It’s Friday and that means it’s time to review the latest economic data and identify which pockets of the economy are heating up and which are slowing down. Don’t worry about catching every headline and every report throughout the week—I recap all of the most important news impacting your wealth right here every Friday. Let’s take a look at this week’s big headlines:
New Home Sales Bounce Back in July
Sales of new single-family homes increased 5.4% in July to a seasonally adjusted annual rate of 507,000 units, missing economists’ expectations for new home sales to rise to 510,000 units. New home sales for June were revised lower to 481,000, down from the previously reported 482,000. Compared to July 2014, new home sales have surged 25.8% year-over-year, which is a positive sign that the U.S. housing market is starting to pick up. The shortage in supply, still less than half of what it was during the housing boom, though, will likely still constrain the housing market in the coming months.
Consumer Confidence Rebounds in August
The Conference Board reported this week consumer confidence bounced back in August, as its Consumer Confidence Index rose to 101.5. This was well above economists’ estimates for a 93.3 reading, as well as nicely higher than July’s revised 91.0 reading. After a sharp decline in July, U.S. consumers are now happy campers, which bodes well for consumer spending and retail sales.
Durable Goods Orders Up 2% in July
The Commerce Department reported on Wednesday that orders for durable goods increased 2% in July, down from a 4.1% gain in June. Orders for large defense goods surged 22.3% last month, while new vehicle orders grew 4%. Commercial aircraft demand fell 6% in July. Excluding transportation orders, orders increased 0.6%. Orders for core capital goods, which is indicative of business spending, climbed 2.2% higher last month, marking the largest gain since June 2014. In the past 12 months, business investment is still down 3.8% and has been worrying many economists. However, business investment has risen in the past two months and seems to be finally on track to help boost overall GDP growth.
Jobless Claims Drop More Than Expected
According to the Labor Department, initial claims for unemployment slipped by 6,000 to 271,000 for the week ending August 22. This was below economists’ expectations for claims to fall to 274,000. The four-week moving average increased by 1,000 to 272,500. This is the first time in five weeks that the jobless claims fell, and it also marks 22-straigh weeks that the four-week moving average was below the 300,000 threshold. So the labor market is firming up.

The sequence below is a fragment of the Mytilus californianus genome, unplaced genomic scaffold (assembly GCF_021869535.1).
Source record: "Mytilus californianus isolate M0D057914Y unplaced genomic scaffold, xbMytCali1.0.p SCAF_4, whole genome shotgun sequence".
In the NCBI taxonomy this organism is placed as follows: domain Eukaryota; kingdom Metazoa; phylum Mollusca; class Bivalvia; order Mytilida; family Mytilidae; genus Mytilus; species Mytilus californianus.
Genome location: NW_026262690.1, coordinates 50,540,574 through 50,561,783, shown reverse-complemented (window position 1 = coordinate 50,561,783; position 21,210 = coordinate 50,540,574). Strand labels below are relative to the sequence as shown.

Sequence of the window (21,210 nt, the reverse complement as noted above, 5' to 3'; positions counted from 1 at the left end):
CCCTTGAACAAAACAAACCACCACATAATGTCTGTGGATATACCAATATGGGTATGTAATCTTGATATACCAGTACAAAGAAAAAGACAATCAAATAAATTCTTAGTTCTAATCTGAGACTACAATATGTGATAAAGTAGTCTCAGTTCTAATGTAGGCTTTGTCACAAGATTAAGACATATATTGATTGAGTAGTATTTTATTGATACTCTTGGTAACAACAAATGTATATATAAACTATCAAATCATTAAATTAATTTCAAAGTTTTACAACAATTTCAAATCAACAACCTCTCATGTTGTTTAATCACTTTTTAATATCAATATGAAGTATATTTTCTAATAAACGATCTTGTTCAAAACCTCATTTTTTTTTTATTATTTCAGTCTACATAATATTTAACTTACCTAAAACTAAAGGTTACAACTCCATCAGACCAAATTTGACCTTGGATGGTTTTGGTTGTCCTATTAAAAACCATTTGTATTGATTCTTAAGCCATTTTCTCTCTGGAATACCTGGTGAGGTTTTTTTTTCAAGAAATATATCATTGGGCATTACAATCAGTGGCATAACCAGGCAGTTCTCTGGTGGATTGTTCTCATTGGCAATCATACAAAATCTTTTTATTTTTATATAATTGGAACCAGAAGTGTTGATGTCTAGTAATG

Second-Quarter GDP (Second Estimate)
On Thursday, the Commerce Department reported that second-quarter GDP increased at a 3.7% annual pace, well above the previously reported 2.3% increase. This also beat economists’ expectations for a 3.2% increase. Government spending grew at a 4% annual pace, while inventories expanded by $121.1 billion, which could weigh on third-quarter GDP estimates. As expected, consumer spending drove much of the second-quarter GDP revision this month, as consumer spending increased 3.1%, up from the previously reported 2.9% increase. Low gasoline prices, an improving jobs market and a recovering housing market are all supporting consumer spending and, in turn, the U.S. economy overall.
Personal Income Rises
In July, personal income increased by 0.4%, while personal spending rose 0.3%. Economists were looking for a 0.4% rise in both personal income and spending. Personal spending in June was revised to 0.3%, up from the previously reported 0.2%. Spending on automobiles drove much of the increase in personal spending last month, as automobile purchases accounted for half of the 1.1% increase on spending on long-lasting goods in July. So the U.S. consumer has grown more confident and willing to spend as of late.
Final Consumer Sentiment Index Reading Lower Than Expected
The University of Michigan’s Consumer Sentiment Index showed an August reading of 91.9. This was down from July’s final reading of 93.1 and missed economists’ estimates for a reading of 93. According to the index, consumer confidence is now at a three-month low. The sharp rise in stock market volatility at the end of August weighed on U.S. consumer confidence. However, if the stock market bounces back in September as I expect, we should see consumer sentiment also pick back up in the coming months.
That’s all I have for you this week; I’ll be in touch again next week with the latest ratings updates out of Portfolio Grader.
Have a great weekend,